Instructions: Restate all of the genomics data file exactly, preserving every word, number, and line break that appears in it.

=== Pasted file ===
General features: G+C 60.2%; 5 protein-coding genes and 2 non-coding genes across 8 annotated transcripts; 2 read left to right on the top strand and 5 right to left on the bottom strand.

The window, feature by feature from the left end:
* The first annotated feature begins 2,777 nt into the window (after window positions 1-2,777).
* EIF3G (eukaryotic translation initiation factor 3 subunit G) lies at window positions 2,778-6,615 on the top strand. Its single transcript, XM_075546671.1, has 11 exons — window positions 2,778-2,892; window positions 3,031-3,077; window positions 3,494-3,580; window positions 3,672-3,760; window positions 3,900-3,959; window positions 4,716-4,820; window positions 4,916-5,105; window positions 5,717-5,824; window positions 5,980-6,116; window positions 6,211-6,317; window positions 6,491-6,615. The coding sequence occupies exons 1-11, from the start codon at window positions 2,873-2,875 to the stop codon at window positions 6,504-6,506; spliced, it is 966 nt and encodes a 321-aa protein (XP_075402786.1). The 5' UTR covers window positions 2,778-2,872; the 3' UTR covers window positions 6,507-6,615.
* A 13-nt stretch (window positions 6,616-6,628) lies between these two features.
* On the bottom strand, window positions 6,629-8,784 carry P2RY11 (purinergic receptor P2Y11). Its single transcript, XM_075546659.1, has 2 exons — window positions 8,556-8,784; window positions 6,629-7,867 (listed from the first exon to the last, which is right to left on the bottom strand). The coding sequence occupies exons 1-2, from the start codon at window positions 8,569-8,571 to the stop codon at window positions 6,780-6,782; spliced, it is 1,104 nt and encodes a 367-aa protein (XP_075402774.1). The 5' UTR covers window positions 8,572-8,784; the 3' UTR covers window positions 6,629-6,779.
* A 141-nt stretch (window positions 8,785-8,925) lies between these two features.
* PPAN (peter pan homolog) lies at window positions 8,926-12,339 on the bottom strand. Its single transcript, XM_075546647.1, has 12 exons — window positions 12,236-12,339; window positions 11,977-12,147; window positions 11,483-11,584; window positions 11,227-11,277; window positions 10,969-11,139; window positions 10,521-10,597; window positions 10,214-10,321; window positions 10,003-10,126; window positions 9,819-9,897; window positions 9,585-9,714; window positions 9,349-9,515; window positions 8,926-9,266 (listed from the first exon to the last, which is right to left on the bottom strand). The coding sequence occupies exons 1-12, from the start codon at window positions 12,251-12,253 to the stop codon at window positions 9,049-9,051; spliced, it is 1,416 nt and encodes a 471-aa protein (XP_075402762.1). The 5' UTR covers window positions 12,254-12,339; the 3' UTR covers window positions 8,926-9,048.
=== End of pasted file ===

General features: G+C 60.2%; 5 protein-coding genes and 2 non-coding genes across 8 annotated transcripts; 2 read left to right on the top strand and 5 right to left on the bottom strand.

The window, feature by feature from the left end:
* The first annotated feature begins 2,777 nt into the window (after window positions 1-2,777).
* EIF3G (eukaryotic translation initiation factor 3 subunit G) lies at window positions 2,778-6,615 on the top strand. Its single transcript, XM_075546671.1, has 11 exons — window positions 2,778-2,892; window positions 3,031-3,077; window positions 3,494-3,580; window positions 3,672-3,760; window positions 3,900-3,959; window positions 4,716-4,820; window positions 4,916-5,105; window positions 5,717-5,824; window positions 5,980-6,116; window positions 6,211-6,317; window positions 6,491-6,615. The coding sequence occupies exons 1-11, from the start codon at window positions 2,873-2,875 to the stop codon at window positions 6,504-6,506; spliced, it is 966 nt and encodes a 321-aa protein (XP_075402786.1). The 5' UTR covers window positions 2,778-2,872; the 3' UTR covers window positions 6,507-6,615.
* A 13-nt stretch (window positions 6,616-6,628) lies between these two features.
* On the bottom strand, window positions 6,629-8,784 carry P2RY11 (purinergic receptor P2Y11). Its single transcript, XM_075546659.1, has 2 exons — window positions 8,556-8,784; window positions 6,629-7,867 (listed from the first exon to the last, which is right to left on the bottom strand). The coding sequence occupies exons 1-2, from the start codon at window positions 8,569-8,571 to the stop codon at window positions 6,780-6,782; spliced, it is 1,104 nt and encodes a 367-aa protein (XP_075402774.1). The 5' UTR covers window positions 8,572-8,784; the 3' UTR covers window positions 6,629-6,779.
* A 141-nt stretch (window positions 8,785-8,925) lies between these two features.
* PPAN (peter pan homolog) lies at window positions 8,926-12,339 on the bottom strand. Its single transcript, XM_075546647.1, has 12 exons — window positions 12,236-12,339; window positions 11,977-12,147; window positions 11,483-11,584; window positions 11,227-11,277; window positions 10,969-11,139; window positions 10,521-10,597; window positions 10,214-10,321; window positions 10,003-10,126; window positions 9,819-9,897; window positions 9,585-9,714; window positions 9,349-9,515; window positions 8,926-9,266 (listed from the first exon to the last, which is right to left on the bottom strand). The coding sequence occupies exons 1-12, from the start codon at window positions 12,251-12,253 to the stop codon at window positions 9,049-9,051; spliced, it is 1,416 nt and encodes a 471-aa protein (XP_075402762.1). The 5' UTR covers window positions 12,254-12,339; the 3' UTR covers window positions 8,926-9,048.